Written by Monkey Woods
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Tuesday, 6 March 2007

image for Young Scientists Display Lunatic Potential
Monotone spastic, Stephen Hawker, before his accident, aged 2

Scientists have beem amazed at what they have called "true genius thinking" at the 2007 Young Scientists Convention in Little Rock, AR.

It's been a chance for youngsters to show off, not what they've been learning about in Science at school, but their innovative ideas on how they can benefit humankind by further developing all areas of Science & Technology.

David Nutjob, Head of Faculty at the North Carolina Institute of Youth Madcappery, told delegates the standards of innovation had been higher than all expected expectations.

"We are lucky to have so many budding geniuses, or is that 'geni', in one place. The world can look forward to an exciting future in scientific development."

Nine-year-old Frank Einstein, from Colorado Quirky College, demonstrated how to make steam merely by bringing water to its boiling point. An important discovery like this, he said, would be useful to industry for powering machinery. He also went on to reveal that this process reversed, that is, cooling water to extreme cold temperatures, would produce hard water, or 'ice'.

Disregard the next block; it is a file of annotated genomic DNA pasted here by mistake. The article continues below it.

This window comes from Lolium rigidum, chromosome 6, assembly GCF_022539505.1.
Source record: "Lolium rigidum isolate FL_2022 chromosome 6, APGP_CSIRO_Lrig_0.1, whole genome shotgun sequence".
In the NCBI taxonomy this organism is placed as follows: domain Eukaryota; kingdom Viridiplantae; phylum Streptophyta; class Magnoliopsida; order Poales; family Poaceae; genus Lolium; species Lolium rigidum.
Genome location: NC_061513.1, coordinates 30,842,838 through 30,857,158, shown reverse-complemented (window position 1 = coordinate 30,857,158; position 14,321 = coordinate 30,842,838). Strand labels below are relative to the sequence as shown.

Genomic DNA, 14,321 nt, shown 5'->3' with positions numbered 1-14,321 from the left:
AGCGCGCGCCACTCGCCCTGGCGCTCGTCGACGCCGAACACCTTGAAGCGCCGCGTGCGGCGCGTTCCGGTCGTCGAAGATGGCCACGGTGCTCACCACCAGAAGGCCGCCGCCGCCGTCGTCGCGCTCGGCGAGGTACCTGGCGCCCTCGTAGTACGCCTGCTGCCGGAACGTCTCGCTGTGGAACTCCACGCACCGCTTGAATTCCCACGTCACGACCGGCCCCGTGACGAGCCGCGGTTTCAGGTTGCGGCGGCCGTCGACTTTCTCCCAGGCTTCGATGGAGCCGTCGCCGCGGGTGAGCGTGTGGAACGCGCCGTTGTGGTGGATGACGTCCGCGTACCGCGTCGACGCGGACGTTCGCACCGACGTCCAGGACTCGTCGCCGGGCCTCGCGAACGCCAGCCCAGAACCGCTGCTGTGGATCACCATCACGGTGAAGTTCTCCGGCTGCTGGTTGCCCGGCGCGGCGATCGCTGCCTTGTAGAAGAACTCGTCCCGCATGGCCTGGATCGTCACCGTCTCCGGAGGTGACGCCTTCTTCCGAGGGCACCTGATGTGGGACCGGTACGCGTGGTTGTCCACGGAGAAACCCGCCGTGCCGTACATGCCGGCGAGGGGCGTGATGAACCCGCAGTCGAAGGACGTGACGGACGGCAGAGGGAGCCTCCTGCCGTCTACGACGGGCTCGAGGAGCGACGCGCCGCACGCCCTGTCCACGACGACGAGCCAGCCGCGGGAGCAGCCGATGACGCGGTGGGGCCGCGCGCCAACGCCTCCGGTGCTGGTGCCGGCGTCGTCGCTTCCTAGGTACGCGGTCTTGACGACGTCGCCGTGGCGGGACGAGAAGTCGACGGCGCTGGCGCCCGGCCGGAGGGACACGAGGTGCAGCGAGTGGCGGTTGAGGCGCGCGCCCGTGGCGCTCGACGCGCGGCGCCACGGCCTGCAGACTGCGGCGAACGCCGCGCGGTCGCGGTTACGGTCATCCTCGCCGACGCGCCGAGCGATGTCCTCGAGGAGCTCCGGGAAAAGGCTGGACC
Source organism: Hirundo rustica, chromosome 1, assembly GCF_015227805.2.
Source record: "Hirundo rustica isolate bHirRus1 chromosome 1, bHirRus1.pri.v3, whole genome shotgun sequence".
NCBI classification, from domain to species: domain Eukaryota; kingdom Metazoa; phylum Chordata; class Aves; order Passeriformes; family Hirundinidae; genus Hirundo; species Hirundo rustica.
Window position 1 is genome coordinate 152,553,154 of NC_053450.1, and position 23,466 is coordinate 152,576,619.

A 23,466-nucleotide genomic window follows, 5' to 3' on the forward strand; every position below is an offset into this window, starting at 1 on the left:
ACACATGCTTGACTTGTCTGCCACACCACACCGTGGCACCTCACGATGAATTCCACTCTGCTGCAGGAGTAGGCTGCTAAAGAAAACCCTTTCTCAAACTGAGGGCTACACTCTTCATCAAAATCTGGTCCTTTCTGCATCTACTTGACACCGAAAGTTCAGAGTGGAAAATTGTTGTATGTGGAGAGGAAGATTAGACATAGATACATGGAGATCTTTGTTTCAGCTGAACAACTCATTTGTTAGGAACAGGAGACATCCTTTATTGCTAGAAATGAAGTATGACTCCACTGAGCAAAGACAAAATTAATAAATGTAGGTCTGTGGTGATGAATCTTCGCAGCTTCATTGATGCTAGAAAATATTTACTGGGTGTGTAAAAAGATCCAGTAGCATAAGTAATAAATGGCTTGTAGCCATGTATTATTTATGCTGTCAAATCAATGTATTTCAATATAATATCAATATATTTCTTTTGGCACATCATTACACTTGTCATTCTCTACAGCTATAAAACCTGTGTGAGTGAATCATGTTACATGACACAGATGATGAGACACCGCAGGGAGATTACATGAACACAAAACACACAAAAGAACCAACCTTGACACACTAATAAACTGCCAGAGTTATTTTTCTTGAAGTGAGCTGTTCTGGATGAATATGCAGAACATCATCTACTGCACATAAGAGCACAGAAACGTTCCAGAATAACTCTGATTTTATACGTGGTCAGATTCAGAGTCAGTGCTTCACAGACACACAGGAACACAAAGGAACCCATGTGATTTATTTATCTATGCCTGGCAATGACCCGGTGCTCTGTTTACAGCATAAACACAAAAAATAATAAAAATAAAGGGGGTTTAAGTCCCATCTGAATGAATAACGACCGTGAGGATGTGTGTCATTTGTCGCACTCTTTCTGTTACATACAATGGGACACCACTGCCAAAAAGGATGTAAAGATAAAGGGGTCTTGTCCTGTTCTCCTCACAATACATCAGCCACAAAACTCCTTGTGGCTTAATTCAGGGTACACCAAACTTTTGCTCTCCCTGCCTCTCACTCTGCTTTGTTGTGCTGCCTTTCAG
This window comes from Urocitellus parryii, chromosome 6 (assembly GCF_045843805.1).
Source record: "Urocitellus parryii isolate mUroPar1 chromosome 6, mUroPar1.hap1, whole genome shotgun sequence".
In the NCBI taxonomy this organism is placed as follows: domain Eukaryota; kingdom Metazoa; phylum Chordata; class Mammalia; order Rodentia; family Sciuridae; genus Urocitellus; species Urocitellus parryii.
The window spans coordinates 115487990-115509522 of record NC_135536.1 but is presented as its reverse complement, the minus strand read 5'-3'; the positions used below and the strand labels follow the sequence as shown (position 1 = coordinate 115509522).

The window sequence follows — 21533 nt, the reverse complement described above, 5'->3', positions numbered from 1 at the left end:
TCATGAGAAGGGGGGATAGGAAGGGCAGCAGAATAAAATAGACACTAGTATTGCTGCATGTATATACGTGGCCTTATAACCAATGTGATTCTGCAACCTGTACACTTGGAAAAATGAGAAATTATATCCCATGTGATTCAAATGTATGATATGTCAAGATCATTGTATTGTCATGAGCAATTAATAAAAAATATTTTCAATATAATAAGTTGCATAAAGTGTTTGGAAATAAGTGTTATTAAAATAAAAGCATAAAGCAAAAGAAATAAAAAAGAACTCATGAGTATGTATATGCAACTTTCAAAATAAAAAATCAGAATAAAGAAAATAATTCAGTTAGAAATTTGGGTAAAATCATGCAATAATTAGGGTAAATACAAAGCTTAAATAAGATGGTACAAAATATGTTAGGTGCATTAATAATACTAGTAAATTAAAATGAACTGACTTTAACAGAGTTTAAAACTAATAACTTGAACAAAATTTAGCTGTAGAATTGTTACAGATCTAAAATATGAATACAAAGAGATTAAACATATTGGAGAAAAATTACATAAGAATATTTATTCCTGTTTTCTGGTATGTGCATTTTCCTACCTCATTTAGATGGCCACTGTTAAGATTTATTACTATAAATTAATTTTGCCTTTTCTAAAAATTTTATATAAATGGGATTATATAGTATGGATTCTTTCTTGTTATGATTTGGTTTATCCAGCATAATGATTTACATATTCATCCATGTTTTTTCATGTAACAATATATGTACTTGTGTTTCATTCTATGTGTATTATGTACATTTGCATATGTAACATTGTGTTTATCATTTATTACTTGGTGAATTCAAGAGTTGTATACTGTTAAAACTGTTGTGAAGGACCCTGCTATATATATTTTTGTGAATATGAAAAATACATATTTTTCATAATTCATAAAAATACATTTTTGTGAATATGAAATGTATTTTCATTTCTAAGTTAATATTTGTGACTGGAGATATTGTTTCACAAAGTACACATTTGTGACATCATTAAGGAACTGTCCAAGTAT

Sharon Crackpot, 14, a State Hopscotch champion at Delusional Spoiltchild College in Wisconsin, told of an elaborate hand-held communications device that enabled two people to speak to each other at great distances. Apart from its obvious technological capability, said Sharon, the device could be adapted with various different-coloured fascia, an array of 'ringing sounds', and trinkets hanging off it to give it a more glamorous appearance.

The kids whooped with delight, several wetting themselves, and were sent to bed early, but not before having their supper - a cup of cocoa and a biscuit.

Not all great thinkers are of the same opinion though.

Stephen Hawker, is the cleverest man in the world who, after he was struck by lightning when he was just two years old, developed the amazing Voicebox system used by Herbie Hancock on his 1979 hit "I Thought It Was You". The 'monotone man' was unimpressed and cruelly dismissive:

"Chil-dren should be seen and not heard", he croaked, like a Dalek.

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The story above is a satire or parody. It is entirely fictitious.

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